Take for example the implementation of crafting, crate hacking, lockpicking, trading, and scavenging. One of more of these actions are performed incessantly, sometimes mere seconds apart. Not only does this get tedious, but all of the rewards cancel each other out. Who needs to trade when you can craft? Who needs to craft ammo/tools when you can hack boxes for them? Who needs to purchase pipebombs when you can find them lying around? It gets to a point where you can ignore some of these mechanics entirely, as everything you’ll ever need will come to you in abundance, one way or another. It’s this “throw everything at the wall” approach that permeates Terminator: Resistance, denying the game its own identity, making it little more than a rehash of other titles.
The addition of a solid and engaging story might have helped paste over the vanilla gameplay, but the Resistance narrative is slight in scope and lacks emotional weight. The characters are flat and tropey, with their predictable script easily manipulated by Teyon’s ambitious effort to include a “moral” dialogue system. Stale throughout, the clunky-handling of player choice comes to a head during several scenes where female characters “reward” Rivers with frightening-looking sex, just because he was really, really nice to them. We’re still not past that?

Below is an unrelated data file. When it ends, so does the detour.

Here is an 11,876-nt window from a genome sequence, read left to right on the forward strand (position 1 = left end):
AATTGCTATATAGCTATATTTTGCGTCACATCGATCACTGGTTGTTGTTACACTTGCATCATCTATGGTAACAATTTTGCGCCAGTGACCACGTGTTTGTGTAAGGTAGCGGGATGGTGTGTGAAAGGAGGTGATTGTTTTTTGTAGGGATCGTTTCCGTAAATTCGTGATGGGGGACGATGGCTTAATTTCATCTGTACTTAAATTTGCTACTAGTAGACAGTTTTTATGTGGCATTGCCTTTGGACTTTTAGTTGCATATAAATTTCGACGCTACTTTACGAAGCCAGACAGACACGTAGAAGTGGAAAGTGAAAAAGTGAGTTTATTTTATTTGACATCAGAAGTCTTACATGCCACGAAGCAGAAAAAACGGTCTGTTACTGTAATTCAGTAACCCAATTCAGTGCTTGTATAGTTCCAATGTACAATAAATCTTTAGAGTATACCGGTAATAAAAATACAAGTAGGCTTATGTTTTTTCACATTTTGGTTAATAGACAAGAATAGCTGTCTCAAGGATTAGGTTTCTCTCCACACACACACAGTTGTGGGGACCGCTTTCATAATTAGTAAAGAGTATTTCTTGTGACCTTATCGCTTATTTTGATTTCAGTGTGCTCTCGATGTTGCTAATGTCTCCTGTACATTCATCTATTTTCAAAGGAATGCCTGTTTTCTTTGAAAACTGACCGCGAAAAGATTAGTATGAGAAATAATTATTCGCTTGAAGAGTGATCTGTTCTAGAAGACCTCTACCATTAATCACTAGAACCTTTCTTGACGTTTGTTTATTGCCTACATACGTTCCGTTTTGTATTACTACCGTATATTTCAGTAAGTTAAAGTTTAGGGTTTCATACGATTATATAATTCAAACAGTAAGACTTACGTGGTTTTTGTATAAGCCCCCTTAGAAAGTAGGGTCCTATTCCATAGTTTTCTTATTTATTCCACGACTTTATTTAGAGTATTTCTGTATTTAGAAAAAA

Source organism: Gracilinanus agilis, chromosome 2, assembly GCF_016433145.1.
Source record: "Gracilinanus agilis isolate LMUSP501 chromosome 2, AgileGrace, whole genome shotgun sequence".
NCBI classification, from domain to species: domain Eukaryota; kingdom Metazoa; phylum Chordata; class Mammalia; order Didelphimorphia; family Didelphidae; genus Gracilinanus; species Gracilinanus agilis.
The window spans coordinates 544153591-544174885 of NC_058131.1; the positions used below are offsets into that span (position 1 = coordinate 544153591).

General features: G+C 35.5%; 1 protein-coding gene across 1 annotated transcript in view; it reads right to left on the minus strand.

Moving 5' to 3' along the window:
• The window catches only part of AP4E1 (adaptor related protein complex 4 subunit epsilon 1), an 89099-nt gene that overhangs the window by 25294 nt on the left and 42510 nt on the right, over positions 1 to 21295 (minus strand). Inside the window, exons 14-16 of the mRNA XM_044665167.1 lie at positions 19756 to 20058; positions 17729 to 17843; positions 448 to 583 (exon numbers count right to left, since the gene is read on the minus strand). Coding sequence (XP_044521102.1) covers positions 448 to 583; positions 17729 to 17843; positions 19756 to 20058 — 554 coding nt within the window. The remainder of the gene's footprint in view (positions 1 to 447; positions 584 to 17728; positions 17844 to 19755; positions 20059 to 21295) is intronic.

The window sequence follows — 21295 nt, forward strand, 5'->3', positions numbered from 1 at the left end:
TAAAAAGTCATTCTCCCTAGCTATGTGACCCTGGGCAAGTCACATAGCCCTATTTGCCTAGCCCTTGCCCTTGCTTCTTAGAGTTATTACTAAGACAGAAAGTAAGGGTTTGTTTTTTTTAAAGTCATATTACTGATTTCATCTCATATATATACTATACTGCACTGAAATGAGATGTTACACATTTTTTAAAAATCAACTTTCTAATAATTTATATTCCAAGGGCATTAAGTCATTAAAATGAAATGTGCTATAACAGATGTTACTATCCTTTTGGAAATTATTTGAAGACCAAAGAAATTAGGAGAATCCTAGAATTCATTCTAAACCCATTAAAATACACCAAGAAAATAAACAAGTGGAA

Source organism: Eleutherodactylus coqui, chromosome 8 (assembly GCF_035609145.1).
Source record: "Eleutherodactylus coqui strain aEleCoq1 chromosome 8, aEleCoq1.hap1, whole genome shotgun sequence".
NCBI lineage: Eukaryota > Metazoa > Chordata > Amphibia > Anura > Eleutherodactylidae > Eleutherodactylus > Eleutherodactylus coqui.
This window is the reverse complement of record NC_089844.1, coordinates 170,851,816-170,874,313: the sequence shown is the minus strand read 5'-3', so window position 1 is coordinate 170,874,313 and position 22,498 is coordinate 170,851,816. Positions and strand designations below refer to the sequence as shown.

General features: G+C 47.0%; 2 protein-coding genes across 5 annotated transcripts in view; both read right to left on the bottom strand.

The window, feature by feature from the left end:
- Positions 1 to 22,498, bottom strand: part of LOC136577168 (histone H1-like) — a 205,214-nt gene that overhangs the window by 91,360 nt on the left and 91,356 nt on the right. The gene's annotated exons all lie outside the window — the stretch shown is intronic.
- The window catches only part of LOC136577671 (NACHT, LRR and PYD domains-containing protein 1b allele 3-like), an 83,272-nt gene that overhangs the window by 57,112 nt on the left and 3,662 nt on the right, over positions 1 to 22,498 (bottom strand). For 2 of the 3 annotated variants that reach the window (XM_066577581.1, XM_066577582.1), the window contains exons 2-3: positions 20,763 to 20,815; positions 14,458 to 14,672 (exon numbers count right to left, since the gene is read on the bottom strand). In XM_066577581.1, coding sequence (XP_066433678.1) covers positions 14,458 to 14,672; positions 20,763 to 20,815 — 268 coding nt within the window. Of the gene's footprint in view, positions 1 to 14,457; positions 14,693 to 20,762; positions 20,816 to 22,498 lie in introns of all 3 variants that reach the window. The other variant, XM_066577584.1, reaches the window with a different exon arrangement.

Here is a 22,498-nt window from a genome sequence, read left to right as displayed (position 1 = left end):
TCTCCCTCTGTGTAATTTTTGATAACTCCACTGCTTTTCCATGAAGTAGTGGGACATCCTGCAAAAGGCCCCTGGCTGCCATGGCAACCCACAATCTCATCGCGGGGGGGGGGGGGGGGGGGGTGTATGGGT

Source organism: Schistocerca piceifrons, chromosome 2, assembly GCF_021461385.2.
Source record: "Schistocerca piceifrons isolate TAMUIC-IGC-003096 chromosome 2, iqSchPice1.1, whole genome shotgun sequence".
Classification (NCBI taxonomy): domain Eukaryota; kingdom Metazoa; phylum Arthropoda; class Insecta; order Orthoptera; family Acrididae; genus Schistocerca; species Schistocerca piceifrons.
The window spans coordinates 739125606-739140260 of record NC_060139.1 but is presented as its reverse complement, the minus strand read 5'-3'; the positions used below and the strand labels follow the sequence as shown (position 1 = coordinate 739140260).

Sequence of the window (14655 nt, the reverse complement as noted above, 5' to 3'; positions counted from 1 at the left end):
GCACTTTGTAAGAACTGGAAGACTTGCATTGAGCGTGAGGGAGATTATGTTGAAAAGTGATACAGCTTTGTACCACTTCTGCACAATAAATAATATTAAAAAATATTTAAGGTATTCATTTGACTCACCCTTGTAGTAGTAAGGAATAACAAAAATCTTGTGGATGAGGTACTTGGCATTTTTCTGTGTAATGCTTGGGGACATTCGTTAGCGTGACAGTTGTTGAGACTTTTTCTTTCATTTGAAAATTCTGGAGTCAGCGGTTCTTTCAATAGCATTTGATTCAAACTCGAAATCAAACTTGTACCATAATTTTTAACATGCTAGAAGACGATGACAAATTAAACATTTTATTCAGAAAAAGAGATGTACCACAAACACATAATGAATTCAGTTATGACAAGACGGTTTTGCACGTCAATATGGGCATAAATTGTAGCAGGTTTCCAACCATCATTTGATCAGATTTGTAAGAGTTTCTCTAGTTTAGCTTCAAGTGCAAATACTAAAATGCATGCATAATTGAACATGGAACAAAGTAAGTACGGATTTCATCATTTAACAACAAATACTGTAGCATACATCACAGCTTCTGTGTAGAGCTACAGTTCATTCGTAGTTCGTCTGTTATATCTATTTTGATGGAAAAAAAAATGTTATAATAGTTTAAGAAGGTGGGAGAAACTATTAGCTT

The highlights of Terminator: Resistance lie in its audio and visual effects. Potent use of light and shadow, as well as slick representation of gunfire, laser blasts, and explosions in particular are satisfyingly executed. The ominous end-of-days score is atmospheric, immersive and in keeping with the franchise’s typically bleak tone, while weapons such as the Phase Plasma Rifle perfectly replicate the memorable sounds from the Terminator movies.
The classic T-800 unit is without doubt the most impressive model in the game, and Resistance is successful (initially) in presenting the Terminator as an oppressive, terrifying foe. Unfortunately, Rivers is soon thereafter kitted out with an arsenal of powerful weaponry, as well as a quick-to-complete skill tree. By the campaign’s midpoint, stealth can take a hike entirely as Rivers proceeds to mow down battalions of Skynet’s forces with ease. John Connor should’ve sent this guy back to ’84.
Despite a modest production, Terminator: Resistance retails for $60 on consoles, which affords the player a 10-hour campaign and nothing else in the form of multiplayer, alternate modes, or extras. In today’s climate, there are far too many higher-quality, more fully-featured experiences on the market, available for the same price or much less. With a severe discount, a weekend of casual entertainment could be eked out by those willing to overlook the gameplay shortcomings and derivative design.
For a title set far into the future, Terminator: Resistance remains disappointingly locked into the past. With lackluster design, story, dialogue, AI, and combat, Terminator: Resistance is a genre example generations out of time. A full-price game offering a budget-price experience just makes it harder to recommend. No one can accuse Resistance of lacking potential, even ambition, but even the most dedicated Terminator fan should wait on a discount, or perhaps say Hasta la Vista altogether.
[This review is based on a retail build of the game provided by the publisher.]